Frequently Asked Questions

Q: What is the definition of a street child?


A:  A street child is a term used to refer to children who live on the streets. Definitions of street children vary; the most commonly accepted set of definitions, attributed to UNICEF, defines street children into two main categories:

  1. Children on the street are those engaged in some kind of economic activity ranging from begging to vending. Most go home at the end of the day and contribute their earnings to their family. They may be attending school and retain a sense of belonging to a family. Because of the economic fragility of the family, these children may eventually opt for a permanent life on the streets.
  2. Children of the street that actually live on the street (or outside of a normal family environment). Family ties may exist but are tenuous and are maintained only casually or occasionally. 1

Q: What causes a child to become a street child?


A:  Children end up on the streets for a variety of reasons.  Often, children have no choice but the streets because they are abandoned, orphaned, or thrown out of their homes. Some street children choose to live on the streets because the conditions at home are so bad; they may be mistreated, neglected, or their families cannot provide them with basic necessities. Many children seek work on the streets to increase their family earnings so they can survive. The following is a list of causes identified by the World Health Organization (WHO) for the creation of street children:2

  • Family breakdown
  • Armed conflict
  • Poverty
  • Natural and man-made disasters
  • Famine
  • Physical and sexual abuse
  • Exploitation by adults
  • Dislocation through migration
  • Urbanization and overcrowding
  • Acculturation
  • HIV/AIDS3, 4

Q: How many street children are there in the world?


A:  This number is undetermined.  There have been estimates which range from 30 million to 170 million.  However, it is hard to keep track of children on the streets especially since they are not included in surveys and censuses.  These numbers are just estimates.  It is debatable whether numbers of street children are growing globally or whether it is the awareness of street children within societies which has grown.5


Q: Which country has the highest amount of street children?


A:  It is hard to determine which country has the highest amount of street children because all numbers regarding street children are based on estimates.  However, based on estimates, India or Brazil have the highest amount of street children.  India has an estimated 11 million street children and Brazil has an estimated 1 - 10 million street children (Brazil has conflicting estimates).6, 7

Q: What problems or harsh realities do street children face living on the streets?


A:  Street Children face many hardships living on the streets some of these include violence, sexual abuse, poverty, malnutrition, and other increased health problems. 

  • Violence: Children are often beaten by police and government officers as they attempt to ‘clean the street’ free of street children. They are often jailed for alleged crimes that they did not actually commit to ‘clean the street’.9  Not only are street children beaten by police officers, the weaker children and girls are beaten by the older children and gang members.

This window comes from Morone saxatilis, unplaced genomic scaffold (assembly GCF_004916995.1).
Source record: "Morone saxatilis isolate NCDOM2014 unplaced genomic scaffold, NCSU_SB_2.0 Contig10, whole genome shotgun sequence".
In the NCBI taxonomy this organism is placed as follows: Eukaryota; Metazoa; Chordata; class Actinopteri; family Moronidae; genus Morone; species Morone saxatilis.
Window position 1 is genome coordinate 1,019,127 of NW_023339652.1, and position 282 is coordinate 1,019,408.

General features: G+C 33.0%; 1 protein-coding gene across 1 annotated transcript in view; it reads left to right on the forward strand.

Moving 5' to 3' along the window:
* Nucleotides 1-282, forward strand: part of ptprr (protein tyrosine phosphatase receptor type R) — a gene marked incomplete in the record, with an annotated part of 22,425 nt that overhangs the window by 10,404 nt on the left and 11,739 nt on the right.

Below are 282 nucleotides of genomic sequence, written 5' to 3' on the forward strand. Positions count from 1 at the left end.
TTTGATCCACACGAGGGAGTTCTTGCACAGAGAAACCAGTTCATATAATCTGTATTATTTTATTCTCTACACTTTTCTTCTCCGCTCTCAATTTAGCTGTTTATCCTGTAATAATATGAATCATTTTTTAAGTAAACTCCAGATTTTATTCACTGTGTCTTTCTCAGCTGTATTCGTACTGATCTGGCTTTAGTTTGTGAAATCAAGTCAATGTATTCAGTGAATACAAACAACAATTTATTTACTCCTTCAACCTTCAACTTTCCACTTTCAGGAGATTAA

• Sexual Abuse:  Street children have also been required to give sexual favors to police officers.9  Police are not the only ones who sexually abuse street children.  Female street children are sexually abused by many other males as well, including other street children. 

  • Drug Abuse:  Children on the streets often turn to drug abuse to make them feel better.  However, the drug abuse makes the children more vulnerable to violence and abuse.8

  • Poverty:  The children living on the street have very little or, more usually, no money to use to support themselves.  As a result, street children turn to begging, self prostitution, and other degrading work for money. 

  • Malnutrition:  Since these children live in poverty they do not have access to food to maintain good health. Often children spend what money they make on drugs or unhealthy food. 

  • Other Health Problems:  AIDS and HIV are increasingly becoming problems for street children. These and other diseases are easily contracted on the streets because of common drug use and sexual abuse.8 

Footnotes

1 Dr. Musanda Lemba. UNICEF Assessment of Street Children.Rapid Assessment of Street Children in Lusaka. Project Concern International Zambia. http://www.unicef.org/evaldatabase/files/ZAM_01-009.pdf. April 24th 2008

2 Street Children: WHO 3 of  9.March 26th 2008. www.pangaea.org. April 24th 2008

3 Maria Tabam. African Orphans Project - help AIDS orphans and streetkids live a better life. July 7th 2008.inicia.es.April 23 2008

4 UNICEF - Ethiopia - Ethiopia: Steady increase in street children orphaned by AIDS. July 7th 2008. www.unicef.org. April 23 2008

5 Sarah Thomas de Benite. Page 64, Section 7.1.1.State of the World's Street Children-Violence. Page 64, Section 7.1.1. Consumer for Street Children 2002. www.streetchildren.org.uk. April 23 2008

6 Noreen Shannon. April 2005.New Internationalist Publications.Street Children "our lives our words" - NI 377 - The Facts. www.newint.org. April 24th 2008.

7 Editoria Abril S.A.July 1993. A chacina das crianças da Candelária. www.veja.com.br. April 23rd 2008.Hope Unlimited launches $4.8 million campaign for street kids. www.christianexaminer.com. April 24th 2008.

8  Noreen Shannon. April 2005. New Internationalist Publications.Street Children "our lives our words" - NI 377 - The Facts. www.newint.org. April 24th 2008.

9 Human Rights Watch. Promises Broken. December 1999.  http://www.hrw.org/campaigns/crp/promises/police.html.  April 28th 2008.

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